Human rights during pandemic
Health is a human right and not a privilege. Human rights are fundamentally linked to global health in the context of the COVID-19 pandemic. COVID-19 continues to grow at a rapid pace worldwide. The theme of human rights day (10 December) for the year 2020 is "Recover Better - Stand Up for Human Rights" with oblique reference to the human rights during the COVID-19 pandemic which focuses on the need to build back better by ensuring Human Rights are central to recovery efforts.
Many governments throughout the world have introduced emergency measures that constrain individual freedoms, social and economic rights and global solidarity. These regulatory measures have closed schools, workplaces and transit systems, cancelled public gatherings, introduced mandatory home confinement and deployed large-scale electronic surveillance. In doing so, human rights obligations have been rarely addressed despite how significantly they are impacted by the pandemic response.
Some of the governments have introduced laws that restrict rights by limiting travel, banning public gatherings and widening powers of detention and force on people failing to self-isolate. New emergency laws have come into force in many countries requiring that almost all individuals stay within given geographical areas or remain confined to their homes. The World Health Organization (WHO) Director General's remarks on COVID-19 emphasised that 'all countries must strike a fine balance between protecting health, minimising economic and social disruption, and respecting human rights.'
The daily press briefing of Bangladesh government confirming about 20% infection rate of tests and death rate is about 1.2%. Its poor health infrastructure is facing a significant challenge. According to a World Bank estimate, public health spending in the country has been historically very low—the healthcare spending has remained at 0.9% of the Gross Domestic Product (GDP) between 2007 and 2019. However, in terms of budgetary allocation, the annual public health spending has rather declined in 2020, with the country allocating BDT 29.5 billion to health care, which amounts to 4.9% of the total budget—0.2% less than the previous year's fiscal allocation.
According to Directorate of health, Bangladesh has just over 550 ventilators (0.000003 per capita) and 1257 intensive care units (0.000007 per capita) for 170 million people, and a shortage of doctors and other trained health workers. 3,654 doctors (0.00002 per capita) and 1,320 nurses (0.000008 per capita) are available across the country to treat COVID-19 patients, and—as of 12 May, only 38 testing facilities are available across the country.
To face the emergency needs, at the early stage of lockdown, a consignment of 1,222,000 surgical masks, 7,500 N-95 masks, 130 thermometers, 2,000 protective gloves, 10,200 medical safety glasses, and 10,459 Personal Protective Equipment (PPE) were transported from China as gift. On 26 March, the Chinese Jack Ma foundation donated 300,000 facemasks and on the same day, China sent a shipment of 10,000 testing kits, 10,000 PPE and 1,000 infrared thermometers. The shortage of necessary medical equipment has not only made the frontline health workers' job difficult, it in fact puts them at the greatest risk of being exposed to COVID-19. This is especially pertinent when physicians themselves succumb to the disease owing to a lack of critical care.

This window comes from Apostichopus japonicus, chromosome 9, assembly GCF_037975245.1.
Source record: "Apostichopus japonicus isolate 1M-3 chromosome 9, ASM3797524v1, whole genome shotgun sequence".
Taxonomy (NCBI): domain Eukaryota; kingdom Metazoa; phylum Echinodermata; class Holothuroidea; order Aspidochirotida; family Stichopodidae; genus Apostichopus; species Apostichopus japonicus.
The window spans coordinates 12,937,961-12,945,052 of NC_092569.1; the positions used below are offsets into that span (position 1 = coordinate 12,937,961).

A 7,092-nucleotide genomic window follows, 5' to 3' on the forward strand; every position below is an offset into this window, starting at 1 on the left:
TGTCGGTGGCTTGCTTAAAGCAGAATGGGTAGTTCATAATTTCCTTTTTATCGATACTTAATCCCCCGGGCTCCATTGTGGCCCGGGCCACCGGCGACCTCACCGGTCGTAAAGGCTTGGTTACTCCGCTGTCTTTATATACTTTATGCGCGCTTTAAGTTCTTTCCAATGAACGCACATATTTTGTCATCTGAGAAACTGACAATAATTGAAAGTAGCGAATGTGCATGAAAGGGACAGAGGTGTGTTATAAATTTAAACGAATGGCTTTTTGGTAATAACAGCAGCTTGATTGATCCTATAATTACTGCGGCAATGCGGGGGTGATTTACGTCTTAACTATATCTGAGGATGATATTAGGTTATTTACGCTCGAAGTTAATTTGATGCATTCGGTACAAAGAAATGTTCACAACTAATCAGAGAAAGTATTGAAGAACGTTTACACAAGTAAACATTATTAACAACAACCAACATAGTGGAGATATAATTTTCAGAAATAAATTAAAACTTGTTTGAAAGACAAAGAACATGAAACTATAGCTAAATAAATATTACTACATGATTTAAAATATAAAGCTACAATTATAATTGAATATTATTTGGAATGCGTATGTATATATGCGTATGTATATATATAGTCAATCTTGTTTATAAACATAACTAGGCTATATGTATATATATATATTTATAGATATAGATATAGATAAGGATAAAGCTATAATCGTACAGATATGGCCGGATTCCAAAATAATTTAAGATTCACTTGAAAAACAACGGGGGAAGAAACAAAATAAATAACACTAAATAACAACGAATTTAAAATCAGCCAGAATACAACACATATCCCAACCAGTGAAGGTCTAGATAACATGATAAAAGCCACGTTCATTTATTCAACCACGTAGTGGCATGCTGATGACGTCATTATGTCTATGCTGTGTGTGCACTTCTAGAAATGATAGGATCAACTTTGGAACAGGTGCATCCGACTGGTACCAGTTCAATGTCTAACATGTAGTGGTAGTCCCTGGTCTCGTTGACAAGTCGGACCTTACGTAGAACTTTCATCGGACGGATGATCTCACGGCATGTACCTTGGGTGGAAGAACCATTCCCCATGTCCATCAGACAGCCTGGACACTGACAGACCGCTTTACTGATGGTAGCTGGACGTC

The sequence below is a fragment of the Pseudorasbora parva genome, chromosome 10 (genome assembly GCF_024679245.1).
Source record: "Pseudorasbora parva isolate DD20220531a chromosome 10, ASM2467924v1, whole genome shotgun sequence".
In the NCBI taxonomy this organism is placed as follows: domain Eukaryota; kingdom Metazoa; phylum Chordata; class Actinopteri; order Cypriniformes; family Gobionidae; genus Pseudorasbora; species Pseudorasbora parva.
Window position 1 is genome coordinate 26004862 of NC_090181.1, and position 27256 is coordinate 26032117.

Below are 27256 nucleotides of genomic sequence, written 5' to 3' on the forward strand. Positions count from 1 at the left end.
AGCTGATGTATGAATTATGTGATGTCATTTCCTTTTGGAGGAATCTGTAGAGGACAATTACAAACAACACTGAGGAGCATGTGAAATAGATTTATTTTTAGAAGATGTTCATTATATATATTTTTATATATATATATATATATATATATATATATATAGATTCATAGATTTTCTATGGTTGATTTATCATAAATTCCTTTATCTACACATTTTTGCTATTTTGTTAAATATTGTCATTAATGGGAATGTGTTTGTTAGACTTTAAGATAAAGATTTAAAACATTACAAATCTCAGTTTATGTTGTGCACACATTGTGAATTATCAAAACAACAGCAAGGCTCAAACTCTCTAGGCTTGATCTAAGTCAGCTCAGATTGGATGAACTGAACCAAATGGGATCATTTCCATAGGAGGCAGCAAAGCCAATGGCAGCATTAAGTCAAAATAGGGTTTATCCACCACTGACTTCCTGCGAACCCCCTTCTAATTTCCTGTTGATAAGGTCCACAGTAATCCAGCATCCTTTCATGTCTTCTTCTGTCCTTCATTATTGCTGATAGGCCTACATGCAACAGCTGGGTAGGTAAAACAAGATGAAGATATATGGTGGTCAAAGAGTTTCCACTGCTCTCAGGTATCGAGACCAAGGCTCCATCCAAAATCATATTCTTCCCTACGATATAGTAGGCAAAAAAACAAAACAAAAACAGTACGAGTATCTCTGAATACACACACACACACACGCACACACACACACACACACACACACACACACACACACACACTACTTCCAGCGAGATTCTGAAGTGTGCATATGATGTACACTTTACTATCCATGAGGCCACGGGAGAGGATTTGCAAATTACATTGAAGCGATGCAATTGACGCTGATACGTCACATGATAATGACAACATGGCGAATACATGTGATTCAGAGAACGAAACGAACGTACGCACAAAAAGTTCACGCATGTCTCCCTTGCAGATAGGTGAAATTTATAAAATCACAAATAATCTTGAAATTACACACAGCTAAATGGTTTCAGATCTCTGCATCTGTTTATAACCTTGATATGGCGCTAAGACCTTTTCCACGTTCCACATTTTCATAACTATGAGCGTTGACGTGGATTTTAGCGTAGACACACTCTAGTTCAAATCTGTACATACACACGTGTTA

According to the Bangladesh Bureau of Statistics (BBS), more than 40 million people in Bangladesh (24%) live below the poverty line, and 22 million of them (13%) live in extreme poverty—earning less than two dollars a day. A recent study by BRAC assessed the impact of the COVID-19 lockdown on more than 2,500 low-income people living across Bangladesh. It also found that more than 60% of the respondents had lost 75% of their income, and 14% of those living below the poverty line did not have any means to feed their families. Those above the poverty line have also been exposed to the economic shock in the wake of the pandemic.
An estimated 60 million workers employed in formal and informal sectors in Bangladesh, 85%, which is more than 53 million people, work in the informal sector. An overwhelming majority of informal workers, who are mostly daily wage-earners, are directly affected by the closure of regular business and the ban on transport communication.
Moreover, the COVID-19 crisis in Bangladesh has unfolded a disturbing pattern of stigmatisation, public-shaming and discrimination of medical staff, patients and their families. Migrant workers and other travellers who have returned from overseas are facing increasing harassment by both the public and the government.
The formal sector workers too are affected by the closure of business and industries. They have also suffered due to stop of salary and termination from the job due to closer of those establishments. These enterprises in formal sectors also do not follow the labour law and as such, basic human rights are not protected.
People who test positive for COVID-19 must have their right to privacy, dignity and non-discrimination protected by the government. Fear of stigma and discrimination, or even violence, mean that people may not report symptoms or seek medical care when necessary, or when they do, they are likely to hide their actual symptoms, putting their health and the government's public health mitigation efforts at risk.
As a member state of UN and a signatory to the major human rights instruments, Bangladesh authorities must guarantee access to benefits for citizens experiencing income reductions due to this pandemic and must ensure that it upholds the right to an adequate standard of living for all. These benefits must meet the minimum essential level described in the General Comments, which includes food, housing and health services.
The writer is a Legal Economist.